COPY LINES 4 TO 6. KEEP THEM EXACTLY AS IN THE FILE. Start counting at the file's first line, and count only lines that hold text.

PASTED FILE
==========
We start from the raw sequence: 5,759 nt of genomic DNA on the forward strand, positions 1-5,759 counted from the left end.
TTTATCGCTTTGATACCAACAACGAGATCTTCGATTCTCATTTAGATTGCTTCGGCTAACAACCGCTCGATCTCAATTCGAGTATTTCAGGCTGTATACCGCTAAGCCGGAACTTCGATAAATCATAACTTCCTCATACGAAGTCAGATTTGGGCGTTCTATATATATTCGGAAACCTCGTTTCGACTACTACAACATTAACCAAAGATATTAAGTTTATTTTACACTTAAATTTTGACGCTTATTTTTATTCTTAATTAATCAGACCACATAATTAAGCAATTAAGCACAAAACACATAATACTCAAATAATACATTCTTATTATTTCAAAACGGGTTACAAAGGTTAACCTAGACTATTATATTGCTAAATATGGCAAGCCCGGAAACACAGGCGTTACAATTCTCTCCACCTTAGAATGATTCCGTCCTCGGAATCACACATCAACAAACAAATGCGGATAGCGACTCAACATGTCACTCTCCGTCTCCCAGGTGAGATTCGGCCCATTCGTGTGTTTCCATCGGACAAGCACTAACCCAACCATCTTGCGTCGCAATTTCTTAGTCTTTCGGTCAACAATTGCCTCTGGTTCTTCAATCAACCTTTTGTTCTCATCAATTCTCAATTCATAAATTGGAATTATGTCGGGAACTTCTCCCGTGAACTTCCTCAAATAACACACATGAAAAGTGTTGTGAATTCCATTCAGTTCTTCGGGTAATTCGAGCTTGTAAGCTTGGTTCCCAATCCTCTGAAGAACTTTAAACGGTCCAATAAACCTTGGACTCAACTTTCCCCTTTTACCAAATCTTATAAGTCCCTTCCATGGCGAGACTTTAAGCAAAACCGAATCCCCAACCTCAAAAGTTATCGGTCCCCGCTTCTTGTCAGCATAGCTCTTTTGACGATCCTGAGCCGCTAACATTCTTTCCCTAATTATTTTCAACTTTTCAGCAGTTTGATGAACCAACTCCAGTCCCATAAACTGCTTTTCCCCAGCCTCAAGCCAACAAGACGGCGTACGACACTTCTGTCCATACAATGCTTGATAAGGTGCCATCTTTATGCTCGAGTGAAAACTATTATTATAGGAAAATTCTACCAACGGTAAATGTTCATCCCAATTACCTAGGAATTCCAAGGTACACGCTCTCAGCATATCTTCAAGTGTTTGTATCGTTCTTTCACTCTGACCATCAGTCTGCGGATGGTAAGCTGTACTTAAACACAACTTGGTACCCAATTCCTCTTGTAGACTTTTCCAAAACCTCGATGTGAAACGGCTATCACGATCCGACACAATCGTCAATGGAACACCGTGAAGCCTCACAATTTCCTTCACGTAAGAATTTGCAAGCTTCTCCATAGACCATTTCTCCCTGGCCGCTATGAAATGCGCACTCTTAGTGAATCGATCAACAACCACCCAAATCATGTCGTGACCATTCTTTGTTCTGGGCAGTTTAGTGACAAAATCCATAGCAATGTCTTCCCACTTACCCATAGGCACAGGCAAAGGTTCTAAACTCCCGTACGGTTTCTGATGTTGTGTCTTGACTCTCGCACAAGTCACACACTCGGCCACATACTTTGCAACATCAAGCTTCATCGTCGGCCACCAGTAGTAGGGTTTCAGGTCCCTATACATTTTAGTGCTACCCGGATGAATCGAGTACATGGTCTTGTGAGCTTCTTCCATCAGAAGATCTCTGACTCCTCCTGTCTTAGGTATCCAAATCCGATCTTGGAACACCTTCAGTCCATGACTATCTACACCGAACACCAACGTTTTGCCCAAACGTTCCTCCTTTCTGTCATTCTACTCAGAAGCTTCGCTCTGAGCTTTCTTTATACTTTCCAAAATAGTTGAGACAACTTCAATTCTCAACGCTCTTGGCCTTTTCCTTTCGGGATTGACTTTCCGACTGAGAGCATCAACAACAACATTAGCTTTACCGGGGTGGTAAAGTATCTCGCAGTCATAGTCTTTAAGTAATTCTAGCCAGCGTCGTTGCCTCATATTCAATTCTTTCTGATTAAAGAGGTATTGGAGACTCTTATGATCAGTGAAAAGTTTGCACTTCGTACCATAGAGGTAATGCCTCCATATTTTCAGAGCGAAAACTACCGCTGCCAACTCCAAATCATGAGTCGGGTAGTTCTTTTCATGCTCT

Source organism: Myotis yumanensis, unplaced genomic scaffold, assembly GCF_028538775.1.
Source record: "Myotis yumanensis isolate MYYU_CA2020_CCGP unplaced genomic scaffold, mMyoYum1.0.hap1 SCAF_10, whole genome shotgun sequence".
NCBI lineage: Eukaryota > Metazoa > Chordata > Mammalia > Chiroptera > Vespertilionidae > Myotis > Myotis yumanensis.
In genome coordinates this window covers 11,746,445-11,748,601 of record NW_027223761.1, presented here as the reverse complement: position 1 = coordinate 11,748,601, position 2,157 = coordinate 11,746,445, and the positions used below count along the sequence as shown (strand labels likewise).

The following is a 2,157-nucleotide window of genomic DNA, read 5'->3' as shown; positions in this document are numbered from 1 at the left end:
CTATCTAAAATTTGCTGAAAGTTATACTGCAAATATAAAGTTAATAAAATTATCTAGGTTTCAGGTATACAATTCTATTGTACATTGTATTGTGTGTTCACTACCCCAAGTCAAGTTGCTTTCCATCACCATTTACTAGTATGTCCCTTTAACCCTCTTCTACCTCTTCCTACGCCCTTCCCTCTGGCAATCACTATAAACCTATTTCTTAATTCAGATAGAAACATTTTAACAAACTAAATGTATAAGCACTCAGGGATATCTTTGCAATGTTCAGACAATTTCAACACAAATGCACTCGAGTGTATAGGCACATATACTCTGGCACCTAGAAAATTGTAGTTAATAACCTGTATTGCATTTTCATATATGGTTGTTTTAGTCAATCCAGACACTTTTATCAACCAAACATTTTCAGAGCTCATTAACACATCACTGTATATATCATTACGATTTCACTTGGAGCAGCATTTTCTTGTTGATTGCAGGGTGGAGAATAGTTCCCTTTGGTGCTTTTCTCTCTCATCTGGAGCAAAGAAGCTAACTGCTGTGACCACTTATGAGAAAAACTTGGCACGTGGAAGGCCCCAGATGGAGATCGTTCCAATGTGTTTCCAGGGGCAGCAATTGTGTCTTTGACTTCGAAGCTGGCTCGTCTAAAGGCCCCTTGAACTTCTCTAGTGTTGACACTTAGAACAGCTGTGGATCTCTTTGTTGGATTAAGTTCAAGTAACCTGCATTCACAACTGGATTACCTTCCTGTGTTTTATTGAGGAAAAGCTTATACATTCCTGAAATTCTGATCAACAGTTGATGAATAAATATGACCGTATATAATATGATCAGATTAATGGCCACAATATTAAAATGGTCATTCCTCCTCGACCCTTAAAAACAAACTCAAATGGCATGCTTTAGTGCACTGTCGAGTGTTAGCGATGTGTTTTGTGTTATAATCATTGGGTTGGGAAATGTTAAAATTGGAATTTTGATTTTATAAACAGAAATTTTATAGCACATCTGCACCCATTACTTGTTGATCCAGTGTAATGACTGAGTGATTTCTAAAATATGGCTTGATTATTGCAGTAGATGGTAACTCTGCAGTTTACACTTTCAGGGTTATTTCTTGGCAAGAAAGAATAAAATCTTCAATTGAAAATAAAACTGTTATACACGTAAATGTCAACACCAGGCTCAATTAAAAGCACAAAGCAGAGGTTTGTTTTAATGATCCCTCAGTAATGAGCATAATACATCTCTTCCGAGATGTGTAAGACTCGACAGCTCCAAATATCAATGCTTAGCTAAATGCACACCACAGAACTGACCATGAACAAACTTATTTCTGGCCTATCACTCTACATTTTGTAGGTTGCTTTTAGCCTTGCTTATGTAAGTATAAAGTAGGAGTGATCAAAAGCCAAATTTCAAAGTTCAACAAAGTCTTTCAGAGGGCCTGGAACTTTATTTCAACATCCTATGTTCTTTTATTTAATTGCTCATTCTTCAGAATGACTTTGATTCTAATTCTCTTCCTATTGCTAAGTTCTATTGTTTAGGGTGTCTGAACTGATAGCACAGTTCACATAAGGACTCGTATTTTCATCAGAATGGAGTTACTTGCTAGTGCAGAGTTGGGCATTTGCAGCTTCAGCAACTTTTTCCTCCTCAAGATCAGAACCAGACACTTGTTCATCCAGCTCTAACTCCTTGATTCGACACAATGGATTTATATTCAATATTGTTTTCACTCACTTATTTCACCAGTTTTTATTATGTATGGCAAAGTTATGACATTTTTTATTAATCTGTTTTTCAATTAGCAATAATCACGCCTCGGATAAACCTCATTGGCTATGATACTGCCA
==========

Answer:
Source record: "Myotis yumanensis isolate MYYU_CA2020_CCGP unplaced genomic scaffold, mMyoYum1.0.hap1 SCAF_10, whole genome shotgun sequence".
NCBI lineage: Eukaryota > Metazoa > Chordata > Mammalia > Chiroptera > Vespertilionidae > Myotis > Myotis yumanensis.
In genome coordinates this window covers 11,746,445-11,748,601 of record NW_027223761.1, presented here as the reverse complement: position 1 = coordinate 11,748,601, position 2,157 = coordinate 11,746,445, and the positions used below count along the sequence as shown (strand labels likewise).